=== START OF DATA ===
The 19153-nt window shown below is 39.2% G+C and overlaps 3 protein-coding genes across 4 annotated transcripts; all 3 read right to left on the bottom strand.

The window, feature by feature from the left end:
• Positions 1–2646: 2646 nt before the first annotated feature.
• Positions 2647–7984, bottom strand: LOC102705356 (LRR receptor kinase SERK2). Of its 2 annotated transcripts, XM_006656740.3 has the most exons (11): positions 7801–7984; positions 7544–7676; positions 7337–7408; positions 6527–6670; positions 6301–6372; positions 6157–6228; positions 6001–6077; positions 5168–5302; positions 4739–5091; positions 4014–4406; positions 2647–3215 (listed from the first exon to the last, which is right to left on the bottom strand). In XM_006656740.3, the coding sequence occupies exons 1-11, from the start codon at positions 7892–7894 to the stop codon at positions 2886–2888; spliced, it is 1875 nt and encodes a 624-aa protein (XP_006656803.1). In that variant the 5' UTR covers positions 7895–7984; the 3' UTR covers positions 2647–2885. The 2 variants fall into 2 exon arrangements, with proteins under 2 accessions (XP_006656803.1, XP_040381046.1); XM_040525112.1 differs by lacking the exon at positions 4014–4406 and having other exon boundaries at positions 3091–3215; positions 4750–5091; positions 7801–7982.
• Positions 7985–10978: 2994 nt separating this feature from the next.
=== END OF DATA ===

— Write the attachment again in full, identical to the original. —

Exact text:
The 19153-nt window shown below is 39.2% G+C and overlaps 3 protein-coding genes across 4 annotated transcripts; all 3 read right to left on the bottom strand.

The window, feature by feature from the left end:
• Positions 1–2646: 2646 nt before the first annotated feature.
• Positions 2647–7984, bottom strand: LOC102705356 (LRR receptor kinase SERK2). Of its 2 annotated transcripts, XM_006656740.3 has the most exons (11): positions 7801–7984; positions 7544–7676; positions 7337–7408; positions 6527–6670; positions 6301–6372; positions 6157–6228; positions 6001–6077; positions 5168–5302; positions 4739–5091; positions 4014–4406; positions 2647–3215 (listed from the first exon to the last, which is right to left on the bottom strand). In XM_006656740.3, the coding sequence occupies exons 1-11, from the start codon at positions 7892–7894 to the stop codon at positions 2886–2888; spliced, it is 1875 nt and encodes a 624-aa protein (XP_006656803.1). In that variant the 5' UTR covers positions 7895–7984; the 3' UTR covers positions 2647–2885. The 2 variants fall into 2 exon arrangements, with proteins under 2 accessions (XP_006656803.1, XP_040381046.1); XM_040525112.1 differs by lacking the exon at positions 4014–4406 and having other exon boundaries at positions 3091–3215; positions 4750–5091; positions 7801–7982.
• Positions 7985–10978: 2994 nt separating this feature from the next.